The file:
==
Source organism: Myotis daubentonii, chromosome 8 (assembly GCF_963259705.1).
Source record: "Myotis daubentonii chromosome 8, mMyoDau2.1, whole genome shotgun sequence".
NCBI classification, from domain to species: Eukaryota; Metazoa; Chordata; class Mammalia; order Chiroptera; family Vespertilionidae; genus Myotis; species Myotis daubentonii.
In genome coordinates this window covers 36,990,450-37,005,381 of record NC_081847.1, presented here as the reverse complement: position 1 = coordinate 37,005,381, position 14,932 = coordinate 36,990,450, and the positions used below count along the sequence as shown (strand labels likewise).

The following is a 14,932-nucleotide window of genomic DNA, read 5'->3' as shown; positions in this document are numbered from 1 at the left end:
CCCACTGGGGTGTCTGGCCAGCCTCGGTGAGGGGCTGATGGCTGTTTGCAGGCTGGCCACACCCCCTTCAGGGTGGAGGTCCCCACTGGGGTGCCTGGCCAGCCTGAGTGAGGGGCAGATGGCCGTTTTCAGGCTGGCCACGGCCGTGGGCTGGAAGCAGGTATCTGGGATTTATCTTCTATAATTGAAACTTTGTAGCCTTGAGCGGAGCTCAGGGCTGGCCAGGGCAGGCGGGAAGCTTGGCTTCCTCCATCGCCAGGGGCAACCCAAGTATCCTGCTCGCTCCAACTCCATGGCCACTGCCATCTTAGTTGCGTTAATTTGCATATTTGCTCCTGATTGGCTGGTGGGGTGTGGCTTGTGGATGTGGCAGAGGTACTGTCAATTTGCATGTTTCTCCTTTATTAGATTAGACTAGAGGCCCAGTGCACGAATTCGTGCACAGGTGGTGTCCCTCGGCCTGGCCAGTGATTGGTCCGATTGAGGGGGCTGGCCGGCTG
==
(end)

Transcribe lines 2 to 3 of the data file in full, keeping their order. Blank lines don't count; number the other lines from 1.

Source record: "Myotis daubentonii chromosome 8, mMyoDau2.1, whole genome shotgun sequence".
NCBI classification, from domain to species: Eukaryota; Metazoa; Chordata; class Mammalia; order Chiroptera; family Vespertilionidae; genus Myotis; species Myotis daubentonii.